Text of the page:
What you may ask is a Cruffin? Since the Babes are Baking Cruffins this month, that would be a fair question. In simplest terms a cruffin might be a cross between a croissant and a muffin but it is neither a croissant nor a muffin. Mostly what you need to know about a Cruffin is: they are insanely beautiful and taste marvelous! That’s really what a Cruffin is BUT if you want to know more details check out Aparna’s post at My Diverse Kitchen.
There is an art to writing a recipe BUT there is an art to reading a recipe as well and clearly I am woefully lacking in reading skills. Perhaps my math is just as lacking. The recipe Aparna gave us clearly stated “this recipe makes 8 cruffins” … I ended up with 17. Can’t read, can’t count.
My cruffins are dark – I used half white whole wheat with half regular AP flour and brown sugar – and I’m ok with that. I will admit the BBB’s who bake with white flour got a gorgeous gourmet picture perfect golden cruffins. I’ll settle for the subtle caramel flavor I get with the brown sugar.
Recipe by Aparna from My Diverse Kitchen
This recipe makes 8 Cruffins (see it said it right there)
For the Dough :
25 grams brown sugar (this was just sweet enough for us)
1 1/4 tsp dry yeast
100 grams white whole wheat flour
101 grams white AP flour
50 gm unsalted butter, chilled
1/4 tsp salt
183 oat milk (did not use any water but used all oat milk)
For Lamination :
120 gm unsalted butter, at room temperature
To Decorate/ Serve :
Speculaas spice/Cinnamon sugar
I add the dry yeast directly to the flour with other ingredients.
In a medium bowl mix together the flour, yeast, sugar, salt and chilled butter cut into small pieces. Add milk and knead into a soft and elastic dough that comes away from the side of the bowl. The dough should not be sticky. Add a little more milk or flour, as required to achieve this consistency of dough. I found I needed at least half cup more of regular AP flour to obtain a soft supple dough that was not sticky.
Shape the dough into a ball and transfer it to an oiled bowl, turning the dough to coat it well. Cover and let the dough rise till double in volume. This should take between an hour to two depending on ambient temperature. Mine took about an hour and 45 minutes.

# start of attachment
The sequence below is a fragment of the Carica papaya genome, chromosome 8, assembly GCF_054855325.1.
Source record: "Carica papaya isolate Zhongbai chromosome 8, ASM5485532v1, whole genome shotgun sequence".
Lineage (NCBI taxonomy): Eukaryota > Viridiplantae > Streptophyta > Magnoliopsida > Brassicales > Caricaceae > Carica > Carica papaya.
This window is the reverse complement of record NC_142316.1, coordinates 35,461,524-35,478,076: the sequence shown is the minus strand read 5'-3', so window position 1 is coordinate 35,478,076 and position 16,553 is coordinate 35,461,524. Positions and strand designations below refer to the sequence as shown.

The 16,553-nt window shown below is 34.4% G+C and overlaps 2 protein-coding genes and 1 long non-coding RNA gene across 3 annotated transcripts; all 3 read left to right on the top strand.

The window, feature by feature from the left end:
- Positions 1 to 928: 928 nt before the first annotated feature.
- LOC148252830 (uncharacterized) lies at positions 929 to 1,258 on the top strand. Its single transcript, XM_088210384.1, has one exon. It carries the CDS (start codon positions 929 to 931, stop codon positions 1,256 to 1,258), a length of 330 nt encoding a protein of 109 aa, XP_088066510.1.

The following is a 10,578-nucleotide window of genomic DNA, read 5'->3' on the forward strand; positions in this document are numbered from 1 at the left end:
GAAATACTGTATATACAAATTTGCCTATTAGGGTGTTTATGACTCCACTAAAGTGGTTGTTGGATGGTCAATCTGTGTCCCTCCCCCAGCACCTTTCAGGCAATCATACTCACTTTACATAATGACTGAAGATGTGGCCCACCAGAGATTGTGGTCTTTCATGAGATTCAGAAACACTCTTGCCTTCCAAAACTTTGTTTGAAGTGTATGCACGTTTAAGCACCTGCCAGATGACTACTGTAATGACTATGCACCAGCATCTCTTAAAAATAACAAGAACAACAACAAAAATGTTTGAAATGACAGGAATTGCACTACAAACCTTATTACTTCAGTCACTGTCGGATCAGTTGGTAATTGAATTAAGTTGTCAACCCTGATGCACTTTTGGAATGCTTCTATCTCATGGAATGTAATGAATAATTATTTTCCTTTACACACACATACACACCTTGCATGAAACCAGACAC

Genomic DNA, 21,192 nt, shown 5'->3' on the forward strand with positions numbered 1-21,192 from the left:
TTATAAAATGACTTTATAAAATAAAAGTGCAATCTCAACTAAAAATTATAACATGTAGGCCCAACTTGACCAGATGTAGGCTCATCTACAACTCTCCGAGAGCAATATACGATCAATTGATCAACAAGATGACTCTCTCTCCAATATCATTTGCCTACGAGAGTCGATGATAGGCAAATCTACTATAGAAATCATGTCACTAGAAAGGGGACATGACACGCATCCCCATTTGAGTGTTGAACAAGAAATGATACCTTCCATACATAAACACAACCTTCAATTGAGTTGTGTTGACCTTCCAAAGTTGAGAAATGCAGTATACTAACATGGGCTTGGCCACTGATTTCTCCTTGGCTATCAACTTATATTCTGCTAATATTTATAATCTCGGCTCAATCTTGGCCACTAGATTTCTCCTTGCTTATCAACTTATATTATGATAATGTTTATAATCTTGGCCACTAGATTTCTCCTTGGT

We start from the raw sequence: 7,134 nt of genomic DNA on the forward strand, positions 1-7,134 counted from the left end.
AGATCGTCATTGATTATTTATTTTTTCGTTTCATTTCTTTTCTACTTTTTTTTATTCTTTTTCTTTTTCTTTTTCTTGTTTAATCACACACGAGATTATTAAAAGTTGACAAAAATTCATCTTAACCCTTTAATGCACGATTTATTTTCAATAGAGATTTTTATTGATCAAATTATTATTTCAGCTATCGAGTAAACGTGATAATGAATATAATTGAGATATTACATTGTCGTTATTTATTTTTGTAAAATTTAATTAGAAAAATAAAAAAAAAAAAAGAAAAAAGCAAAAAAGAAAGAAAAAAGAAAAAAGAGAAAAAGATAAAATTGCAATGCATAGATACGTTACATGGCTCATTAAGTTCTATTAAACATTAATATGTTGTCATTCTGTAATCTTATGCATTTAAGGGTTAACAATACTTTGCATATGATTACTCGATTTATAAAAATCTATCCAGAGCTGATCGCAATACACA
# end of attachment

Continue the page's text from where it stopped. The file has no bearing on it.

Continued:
In the meanwhile prepare your baking pan and keep aside. Butter and very lightly flour the cavities of your muffin or popover tray.
Dust your working surface lightly with flour and turn the dough out. Lightly knead to deflate the dough. Divide into four equal pieces. Roll out each piece to a 60x20cm (24X7 inches) sized piece. The dough sheet will be very thin. If you have a pasta machine you can use that as it is easier to roll out thin sheets with it. I cut the dough into two pieces (60cm x 40cm each) and cut into 4 pieces after buttering each.
Spread about 30 to 38 gm butter (I started with 150 grams of butter and had 50 left) of soft butter over each rolled out piece of dough. I sprinkled half with cinnamon sugar and the other half with speculaas spice. Cut each piece into half, lengthwise, creating two thin strips.
Roll one thin strip into a tight roll. Place this at the edge of the second strip and continue rolling till you have one thick roll. This will give your cruffins more layers.
Cut roll in half lengthwise. Roll each half, like a circle (cinnamon roll style)with the cut layers side showing the outside. Make sure to tuck both ends under so it doesn’t open up on baking. Place the roll in the prepared muffin or popover pan.
Repeat with all the dough pieces. Cover the pan with a kitchen towel and allow to rise for about 45 minutes. The rolls should look puffy and have risen to almost the edge of the cavities.
Bake the cruffins at 190C (375F) for about 30 minutes or till golden brown and done. My smaller size baked in about 24 minutes. Turn them out onto a rack and let them cool. I skipped toppings and thought they were just perfectly delicate and sweet enough. Serve warm with coffee or tea.
My Cruffin were small (17 instead of 8) and more brown than golden but still insanely beautiful and marvelous tasting with coffee in the morning, hot tea in the late afternoon, coffee in the morning, hot tea in the late afternoon … oh gosh, it’s time to bake again as I know you will want to do. I want these again with my morning coffee … and my late afternoon tea!
And I do thank you just very much for cruffins Aparna!